AUGUSTA — The Maine Senate – against the recommendation of the Legislature’s education committee – approved a bill Monday that strengthens parents’ rights to have their children opt out of standardized testing.

The House approved the measure last week, but it faces additional votes.

Parents already have the option to allow their children to sit out during standardized tests, but L.D. 695 sponsored by Rep. Sara Gideon, D-Freeport, explicitly says that students can opt out with written consent.

The bill also requires the Department of Education to create an annual report that “outlines federal and state laws and judicial decisions relating to the right or options of a student’s parent or guardian to excuse the student from a statewide assessment program administered as part of the system of learning results.”

“As many are aware, we are in the middle of a firestorm regarding standardized testing in our schools. There’s a lot of confusion about whether a child is required to take the test,” said Sen. Rebecca Millett, D-Cape Elizabeth, a member of the Education and Cultural Affairs Committee. “At this point in time, it is critical that we as a state provide consistent and clear information to our educators and our families about the law. … This bill makes sure that everyone is well informed about their rights and takes some of the pressure off our educators.”

One thing the bill does not do is eliminate any penalties for opting out. The original bill did have that language but it was dropped. Some school districts require standardized tests in order to graduate.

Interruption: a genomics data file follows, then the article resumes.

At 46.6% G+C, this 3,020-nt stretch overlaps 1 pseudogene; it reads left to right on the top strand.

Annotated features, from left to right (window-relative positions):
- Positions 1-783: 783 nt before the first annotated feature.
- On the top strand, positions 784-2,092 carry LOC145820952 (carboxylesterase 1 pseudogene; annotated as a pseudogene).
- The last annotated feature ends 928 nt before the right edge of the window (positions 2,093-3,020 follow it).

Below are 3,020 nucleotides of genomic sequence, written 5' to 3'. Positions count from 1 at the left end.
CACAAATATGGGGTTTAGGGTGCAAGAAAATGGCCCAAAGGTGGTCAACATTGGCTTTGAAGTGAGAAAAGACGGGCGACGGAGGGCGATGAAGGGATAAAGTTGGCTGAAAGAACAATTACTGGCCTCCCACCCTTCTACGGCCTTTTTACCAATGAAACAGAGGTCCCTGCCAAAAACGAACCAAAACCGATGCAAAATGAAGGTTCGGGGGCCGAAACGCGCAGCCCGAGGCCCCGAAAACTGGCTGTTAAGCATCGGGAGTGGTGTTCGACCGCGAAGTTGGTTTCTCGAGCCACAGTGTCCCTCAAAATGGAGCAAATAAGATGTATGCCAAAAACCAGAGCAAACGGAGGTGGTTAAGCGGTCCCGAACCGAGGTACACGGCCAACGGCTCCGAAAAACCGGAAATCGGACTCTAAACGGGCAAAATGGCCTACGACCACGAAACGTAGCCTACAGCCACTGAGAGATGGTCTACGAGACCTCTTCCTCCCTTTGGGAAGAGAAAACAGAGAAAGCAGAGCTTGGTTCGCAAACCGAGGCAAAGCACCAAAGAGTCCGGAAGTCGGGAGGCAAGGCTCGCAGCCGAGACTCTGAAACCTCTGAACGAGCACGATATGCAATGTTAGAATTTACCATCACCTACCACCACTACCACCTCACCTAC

Last month, the committee voted 9-4 to reject L.D. 695, but it has received much more support in the full House and Senate, where the initial votes were 80-62 and 24-11, respectively.

“Classroom time is already at a premium and standardized testing mandates only increase the intensity of that. Parents and students in my community are seeking relief from these heavy-handed testing mandates,” said Sen. Nate Libby, D-Lewiston. “Teachers and parents know what is best for their students, yet some school districts have been making it less than easy for parents to opt their children out.”

Standardized testing has been a frequent topic of discussion this legislative session.

The education committee voted unanimously last month to withdraw Maine from a standardized test known as Smarter Balanced and instead solicit proposals for new tests that include more input from educators.

That bill has not yet been voted on in the House or Senate.